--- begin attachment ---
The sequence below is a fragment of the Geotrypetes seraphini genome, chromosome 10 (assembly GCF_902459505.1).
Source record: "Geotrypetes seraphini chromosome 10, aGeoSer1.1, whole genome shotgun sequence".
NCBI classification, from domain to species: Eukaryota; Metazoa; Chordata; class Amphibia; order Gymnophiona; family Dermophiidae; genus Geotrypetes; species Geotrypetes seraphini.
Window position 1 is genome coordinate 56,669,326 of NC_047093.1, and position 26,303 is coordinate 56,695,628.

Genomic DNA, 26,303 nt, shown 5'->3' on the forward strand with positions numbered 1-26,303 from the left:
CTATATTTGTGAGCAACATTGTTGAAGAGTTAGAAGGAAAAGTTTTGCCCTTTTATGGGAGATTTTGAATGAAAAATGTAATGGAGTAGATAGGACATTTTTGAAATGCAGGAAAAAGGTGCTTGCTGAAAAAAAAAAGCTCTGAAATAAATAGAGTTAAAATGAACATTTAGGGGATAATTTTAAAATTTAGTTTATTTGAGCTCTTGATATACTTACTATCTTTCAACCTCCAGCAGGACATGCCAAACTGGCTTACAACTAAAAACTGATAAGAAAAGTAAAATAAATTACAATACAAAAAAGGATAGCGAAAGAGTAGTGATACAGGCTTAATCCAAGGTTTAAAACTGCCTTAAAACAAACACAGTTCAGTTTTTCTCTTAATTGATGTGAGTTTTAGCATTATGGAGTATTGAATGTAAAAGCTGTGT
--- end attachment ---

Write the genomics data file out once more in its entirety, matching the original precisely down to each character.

The sequence below is a fragment of the Geotrypetes seraphini genome, chromosome 10 (assembly GCF_902459505.1).
Source record: "Geotrypetes seraphini chromosome 10, aGeoSer1.1, whole genome shotgun sequence".
NCBI classification, from domain to species: Eukaryota; Metazoa; Chordata; class Amphibia; order Gymnophiona; family Dermophiidae; genus Geotrypetes; species Geotrypetes seraphini.
Window position 1 is genome coordinate 56,669,326 of NC_047093.1, and position 26,303 is coordinate 56,695,628.

Genomic DNA, 26,303 nt, shown 5'->3' on the forward strand with positions numbered 1-26,303 from the left:
CTATATTTGTGAGCAACATTGTTGAAGAGTTAGAAGGAAAAGTTTTGCCCTTTTATGGGAGATTTTGAATGAAAAATGTAATGGAGTAGATAGGACATTTTTGAAATGCAGGAAAAAGGTGCTTGCTGAAAAAAAAAAGCTCTGAAATAAATAGAGTTAAAATGAACATTTAGGGGATAATTTTAAAATTTAGTTTATTTGAGCTCTTGATATACTTACTATCTTTCAACCTCCAGCAGGACATGCCAAACTGGCTTACAACTAAAAACTGATAAGAAAAGTAAAATAAATTACAATACAAAAAAGGATAGCGAAAGAGTAGTGATACAGGCTTAATCCAAGGTTTAAAACTGCCTTAAAACAAACACAGTTCAGTTTTTCTCTTAATTGATGTGAGTTTTAGCATTATGGAGTATTGAATGTAAAAGCTGTGT